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The Scholz reflection principle says, among other things, that if $D < 0$ is a negative fundamental discriminant, not $-3$, then the 3-ranks of the class group of $\mathbb{Q}(\sqrt{D})$ is either equal to that of $\mathbb{Q}(\sqrt{-3D})$, or one larger.

Does anyone know of (and recommend) any introductory reading on this fact? Why it is true, what context to view it in, etc.? Googling reveals some highbrow perspectives on it, some interesting applications, and citations to Scholz's 1932 article (which I'm having difficulty accessing for the moment). All of this is interesting, but there doesn't seem to be any obvious place to begin.

Thank you!

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Interesting. How did you get to know about this principle? –  Joël Sep 9 '11 at 18:37
I'm interested in cubic fields and 3-torsion in class groups from the zeta function perspective; see e.g. my work with Taniguchi -- and I'm trying to learn other techniques that have been used to study related problems. –  Frank Thorne Sep 9 '11 at 19:44
This work of Cohen and Morra (Chapter 1 of Morra's thesis) is, IMHO, particularly interesting. –  Frank Thorne Sep 9 '11 at 19:45
You might have a look at section 6 of Guillermo Mantilla-Soler's paper, which expresses the Scholz reflection very concretely in terms of binary quadratic forms (which are in bijection with class groups by Gauss>) –  JSE Sep 10 '11 at 3:15

4 Answers 4

up vote 9 down vote accepted

This is simple class field theory plus Galois theory. Consider a quadratic number field $K$ with class number divisible by $3$. For constructing an unramified cyclic cubic extension $L/K$, adjoin the cube root of unity, and denote the resulting field by $K'$. The Kummer generator of the Kummer extension $L' = K'(\sqrt[3]{\mu})$ must be an ideal cube for the extension to be unramified: $(\mu) = {\mathfrak m}^3$. Since $L'/K$ is abelian, Galois theory shows that the ideal class of ${\mathfrak m}$ must come from the quadratic subfield $F$ different from $K$ and ${\mathbb Q}' = {\mathbb Q}(\sqrt{-3})$. Thus the unramified cubic extensions of $K$ correspond roughly to the $3$-class group of $F$; any differences come from the fact that $\mu$ might be a unit.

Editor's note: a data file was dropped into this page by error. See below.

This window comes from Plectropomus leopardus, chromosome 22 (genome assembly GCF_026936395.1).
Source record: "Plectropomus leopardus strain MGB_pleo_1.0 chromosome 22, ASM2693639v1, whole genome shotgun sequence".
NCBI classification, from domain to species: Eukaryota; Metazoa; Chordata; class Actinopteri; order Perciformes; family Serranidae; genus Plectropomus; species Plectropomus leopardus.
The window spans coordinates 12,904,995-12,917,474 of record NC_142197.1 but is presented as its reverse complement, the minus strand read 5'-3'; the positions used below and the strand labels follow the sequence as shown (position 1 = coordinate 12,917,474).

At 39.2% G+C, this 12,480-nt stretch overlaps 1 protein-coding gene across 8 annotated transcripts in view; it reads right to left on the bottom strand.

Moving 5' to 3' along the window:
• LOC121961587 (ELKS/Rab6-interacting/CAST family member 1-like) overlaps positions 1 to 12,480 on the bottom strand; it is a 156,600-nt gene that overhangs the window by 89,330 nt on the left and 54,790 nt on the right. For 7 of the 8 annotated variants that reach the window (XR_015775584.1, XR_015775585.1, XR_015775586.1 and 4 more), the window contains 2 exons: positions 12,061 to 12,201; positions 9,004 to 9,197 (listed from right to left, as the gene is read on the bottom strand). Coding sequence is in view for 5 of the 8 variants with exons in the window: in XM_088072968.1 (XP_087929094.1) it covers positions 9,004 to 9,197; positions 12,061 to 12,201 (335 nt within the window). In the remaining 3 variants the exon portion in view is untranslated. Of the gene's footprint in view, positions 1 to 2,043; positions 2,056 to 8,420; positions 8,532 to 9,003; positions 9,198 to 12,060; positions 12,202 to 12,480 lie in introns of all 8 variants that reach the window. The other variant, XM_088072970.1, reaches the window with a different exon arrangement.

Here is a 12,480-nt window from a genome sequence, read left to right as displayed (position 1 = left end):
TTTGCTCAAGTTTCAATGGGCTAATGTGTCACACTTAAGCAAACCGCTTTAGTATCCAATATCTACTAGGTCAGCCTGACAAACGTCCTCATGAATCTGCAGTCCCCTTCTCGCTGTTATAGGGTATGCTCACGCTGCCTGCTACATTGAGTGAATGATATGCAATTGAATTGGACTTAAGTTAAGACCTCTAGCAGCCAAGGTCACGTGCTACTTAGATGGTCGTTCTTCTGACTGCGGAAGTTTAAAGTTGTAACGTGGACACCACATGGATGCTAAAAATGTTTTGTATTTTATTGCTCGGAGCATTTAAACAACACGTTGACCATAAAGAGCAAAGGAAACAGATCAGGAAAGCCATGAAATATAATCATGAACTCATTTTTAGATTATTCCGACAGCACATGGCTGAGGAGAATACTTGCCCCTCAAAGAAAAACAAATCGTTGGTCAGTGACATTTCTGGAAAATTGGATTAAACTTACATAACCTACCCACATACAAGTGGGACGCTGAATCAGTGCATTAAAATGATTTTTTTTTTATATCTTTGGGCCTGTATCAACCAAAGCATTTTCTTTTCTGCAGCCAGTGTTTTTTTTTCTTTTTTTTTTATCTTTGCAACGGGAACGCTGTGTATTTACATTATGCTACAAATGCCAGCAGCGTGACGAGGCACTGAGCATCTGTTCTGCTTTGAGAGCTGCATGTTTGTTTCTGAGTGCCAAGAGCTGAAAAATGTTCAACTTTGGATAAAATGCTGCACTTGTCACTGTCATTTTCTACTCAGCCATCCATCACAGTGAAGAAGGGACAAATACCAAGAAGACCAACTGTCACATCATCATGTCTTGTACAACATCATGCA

The reflection theorem was found independently by Reichardt and then generalized by Leopoldt. For a dvi file of Scholz's article, see here.

Edit.Here's an English translation.

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Excellent, thank you! If you have an English translation convenient I'd be grateful to see it; if not, I'll do my best with the German. Thanks! –  Frank Thorne Sep 9 '11 at 19:49
Apparently I have not yet translated this one. I'll put it here when I'm done. Until then, Chapter 2 in contains an introduction to Leopoldt's Spiegelungssatz which I'd like to rewrite eventually since a lot of it can be done in a cleaner way. –  Franz Lemmermeyer Sep 11 '11 at 18:09

This is covered in Ralph Greenberg's book-in-progress "Topics in Iwasawa theory" It also contains lots of other interesting stuff on class groups.

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Gras' book Class field theory: from theory to practice has an entire section devoted to the reflection principle you mention and its generalizations. It also shows up in Manjul Bhargava's work, but given what you say you're interested in, you likely already know about his work.

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Hi Frank,

There are two places that I remember reading, and enjoying, when learning about the reflection principle:

i) Washington's book on cyclotomic fields section 10.2.(This book is just so great, so in case you don't own a copy this might be a good excuse to buy it.)

ii) Reflection principles and bounds for class group torsion By Ellenberg and Venkatesh--This is a VERY cool paper, but in case you are short on time you just need to read Lemmas 4 and 5.

Also some of the answers to this question Explicit map for Scholz reflection principle might help a bit.

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